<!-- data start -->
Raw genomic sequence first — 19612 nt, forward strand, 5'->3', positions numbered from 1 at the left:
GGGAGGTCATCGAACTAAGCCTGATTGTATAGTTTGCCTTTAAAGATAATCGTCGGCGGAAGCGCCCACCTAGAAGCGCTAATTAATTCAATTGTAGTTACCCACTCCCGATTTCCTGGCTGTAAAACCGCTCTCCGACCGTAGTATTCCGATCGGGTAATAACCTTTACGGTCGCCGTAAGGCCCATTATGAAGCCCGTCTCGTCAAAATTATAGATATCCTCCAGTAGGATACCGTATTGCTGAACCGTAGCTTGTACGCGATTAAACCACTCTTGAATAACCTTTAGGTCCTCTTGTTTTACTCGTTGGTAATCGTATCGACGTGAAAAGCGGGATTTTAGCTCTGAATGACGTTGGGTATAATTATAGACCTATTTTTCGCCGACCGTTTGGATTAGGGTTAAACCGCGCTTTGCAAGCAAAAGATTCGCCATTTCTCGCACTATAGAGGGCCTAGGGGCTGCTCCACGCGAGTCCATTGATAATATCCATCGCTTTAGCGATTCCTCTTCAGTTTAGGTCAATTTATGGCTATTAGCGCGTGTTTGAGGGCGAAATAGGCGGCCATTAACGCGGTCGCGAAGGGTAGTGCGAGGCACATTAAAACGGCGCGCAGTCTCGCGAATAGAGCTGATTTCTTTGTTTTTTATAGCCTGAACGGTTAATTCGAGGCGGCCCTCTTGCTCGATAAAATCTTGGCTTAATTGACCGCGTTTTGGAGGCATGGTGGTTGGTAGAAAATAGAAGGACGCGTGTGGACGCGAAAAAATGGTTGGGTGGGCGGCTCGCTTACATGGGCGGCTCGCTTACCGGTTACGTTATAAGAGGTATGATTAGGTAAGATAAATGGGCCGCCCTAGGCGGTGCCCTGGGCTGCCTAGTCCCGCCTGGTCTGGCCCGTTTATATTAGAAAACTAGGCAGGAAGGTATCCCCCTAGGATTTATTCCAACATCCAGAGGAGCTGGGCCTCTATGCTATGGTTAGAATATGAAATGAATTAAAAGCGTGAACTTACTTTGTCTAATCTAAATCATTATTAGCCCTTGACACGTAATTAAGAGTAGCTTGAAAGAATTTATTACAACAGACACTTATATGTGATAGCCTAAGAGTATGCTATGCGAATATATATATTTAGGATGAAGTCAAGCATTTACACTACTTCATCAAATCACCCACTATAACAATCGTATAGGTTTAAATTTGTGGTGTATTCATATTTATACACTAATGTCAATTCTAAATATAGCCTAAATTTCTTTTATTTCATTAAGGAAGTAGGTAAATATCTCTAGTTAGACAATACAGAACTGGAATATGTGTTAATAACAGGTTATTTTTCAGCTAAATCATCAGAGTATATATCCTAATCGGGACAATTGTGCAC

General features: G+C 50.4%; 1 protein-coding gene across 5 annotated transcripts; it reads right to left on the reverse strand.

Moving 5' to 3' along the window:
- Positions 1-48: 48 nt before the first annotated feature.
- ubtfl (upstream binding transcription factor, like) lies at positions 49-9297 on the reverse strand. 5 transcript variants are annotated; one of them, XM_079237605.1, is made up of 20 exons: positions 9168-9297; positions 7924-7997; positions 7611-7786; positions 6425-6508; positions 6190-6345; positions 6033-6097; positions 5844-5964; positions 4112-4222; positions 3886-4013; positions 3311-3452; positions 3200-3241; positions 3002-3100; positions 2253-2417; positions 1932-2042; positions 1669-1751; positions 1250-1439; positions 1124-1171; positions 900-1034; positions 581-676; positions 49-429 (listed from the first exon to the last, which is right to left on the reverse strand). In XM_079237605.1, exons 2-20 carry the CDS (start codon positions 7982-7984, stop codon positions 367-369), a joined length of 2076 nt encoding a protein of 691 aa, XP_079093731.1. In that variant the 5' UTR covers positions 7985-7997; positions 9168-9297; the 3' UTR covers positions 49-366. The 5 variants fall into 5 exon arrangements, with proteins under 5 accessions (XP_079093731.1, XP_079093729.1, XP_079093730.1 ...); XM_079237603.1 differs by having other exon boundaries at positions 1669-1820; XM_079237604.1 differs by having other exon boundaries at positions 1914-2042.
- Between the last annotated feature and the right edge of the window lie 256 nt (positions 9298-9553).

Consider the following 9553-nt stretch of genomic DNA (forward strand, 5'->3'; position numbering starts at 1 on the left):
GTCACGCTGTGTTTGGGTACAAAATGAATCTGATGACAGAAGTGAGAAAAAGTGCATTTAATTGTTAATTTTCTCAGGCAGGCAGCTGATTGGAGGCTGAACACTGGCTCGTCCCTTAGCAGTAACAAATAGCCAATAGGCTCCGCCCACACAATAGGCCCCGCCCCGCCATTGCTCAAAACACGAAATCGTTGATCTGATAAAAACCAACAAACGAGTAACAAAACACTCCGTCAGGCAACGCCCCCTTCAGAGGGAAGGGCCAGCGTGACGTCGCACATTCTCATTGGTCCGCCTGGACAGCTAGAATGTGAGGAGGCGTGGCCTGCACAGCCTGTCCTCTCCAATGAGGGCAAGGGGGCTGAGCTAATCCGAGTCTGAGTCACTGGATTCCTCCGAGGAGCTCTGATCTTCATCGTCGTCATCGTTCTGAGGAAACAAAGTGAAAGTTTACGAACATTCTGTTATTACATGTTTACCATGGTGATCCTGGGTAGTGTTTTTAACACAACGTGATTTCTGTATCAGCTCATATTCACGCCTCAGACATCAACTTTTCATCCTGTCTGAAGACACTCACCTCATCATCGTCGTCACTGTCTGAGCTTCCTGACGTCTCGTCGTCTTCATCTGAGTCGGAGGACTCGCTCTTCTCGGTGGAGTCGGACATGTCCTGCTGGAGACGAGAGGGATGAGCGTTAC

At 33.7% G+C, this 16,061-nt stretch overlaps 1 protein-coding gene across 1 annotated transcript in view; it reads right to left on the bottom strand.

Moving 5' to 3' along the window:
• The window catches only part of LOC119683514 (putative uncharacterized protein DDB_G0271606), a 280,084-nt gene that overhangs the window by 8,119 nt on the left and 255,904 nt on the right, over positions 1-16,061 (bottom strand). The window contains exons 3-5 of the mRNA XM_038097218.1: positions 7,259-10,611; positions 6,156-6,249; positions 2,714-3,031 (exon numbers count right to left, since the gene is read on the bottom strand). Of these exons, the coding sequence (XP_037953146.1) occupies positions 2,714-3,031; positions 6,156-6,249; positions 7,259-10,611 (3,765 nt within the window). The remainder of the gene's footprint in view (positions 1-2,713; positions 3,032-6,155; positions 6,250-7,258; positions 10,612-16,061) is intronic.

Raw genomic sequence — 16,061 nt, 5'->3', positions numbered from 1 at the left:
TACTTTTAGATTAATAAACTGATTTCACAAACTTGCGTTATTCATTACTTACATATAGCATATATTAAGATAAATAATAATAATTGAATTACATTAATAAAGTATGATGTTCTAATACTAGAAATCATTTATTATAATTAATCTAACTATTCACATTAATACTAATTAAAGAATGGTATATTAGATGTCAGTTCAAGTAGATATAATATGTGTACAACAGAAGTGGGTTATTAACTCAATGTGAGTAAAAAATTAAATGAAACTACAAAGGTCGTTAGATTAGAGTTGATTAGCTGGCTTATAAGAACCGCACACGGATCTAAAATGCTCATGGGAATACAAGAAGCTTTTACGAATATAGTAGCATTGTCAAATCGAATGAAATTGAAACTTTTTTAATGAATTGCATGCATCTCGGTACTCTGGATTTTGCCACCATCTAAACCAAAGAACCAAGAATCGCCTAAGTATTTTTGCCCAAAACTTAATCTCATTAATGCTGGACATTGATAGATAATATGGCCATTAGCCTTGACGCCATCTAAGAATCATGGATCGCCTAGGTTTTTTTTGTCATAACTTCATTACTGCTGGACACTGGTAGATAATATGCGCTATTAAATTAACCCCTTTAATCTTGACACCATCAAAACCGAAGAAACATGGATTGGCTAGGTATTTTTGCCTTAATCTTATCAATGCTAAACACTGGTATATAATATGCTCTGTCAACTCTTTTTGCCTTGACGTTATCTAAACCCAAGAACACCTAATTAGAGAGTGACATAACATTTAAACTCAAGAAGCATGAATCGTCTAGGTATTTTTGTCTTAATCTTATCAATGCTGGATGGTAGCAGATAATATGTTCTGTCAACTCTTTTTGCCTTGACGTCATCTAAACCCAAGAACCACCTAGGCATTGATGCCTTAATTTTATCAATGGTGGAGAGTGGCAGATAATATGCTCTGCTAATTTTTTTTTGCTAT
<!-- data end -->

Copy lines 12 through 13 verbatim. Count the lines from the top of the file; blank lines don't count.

• The window catches only part of LOC119683514 (putative uncharacterized protein DDB_G0271606), a 280,084-nt gene that overhangs the window by 8,119 nt on the left and 255,904 nt on the right, over positions 1-16,061 (bottom strand). The window contains exons 3-5 of the mRNA XM_038097218.1: positions 7,259-10,611; positions 6,156-6,249; positions 2,714-3,031 (exon numbers count right to left, since the gene is read on the bottom strand). Of these exons, the coding sequence (XP_037953146.1) occupies positions 2,714-3,031; positions 6,156-6,249; positions 7,259-10,611 (3,765 nt within the window). The remainder of the gene's footprint in view (positions 1-2,713; positions 3,032-6,155; positions 6,250-7,258; positions 10,612-16,061) is intronic.

Raw genomic sequence — 16,061 nt, 5'->3', positions numbered from 1 at the left: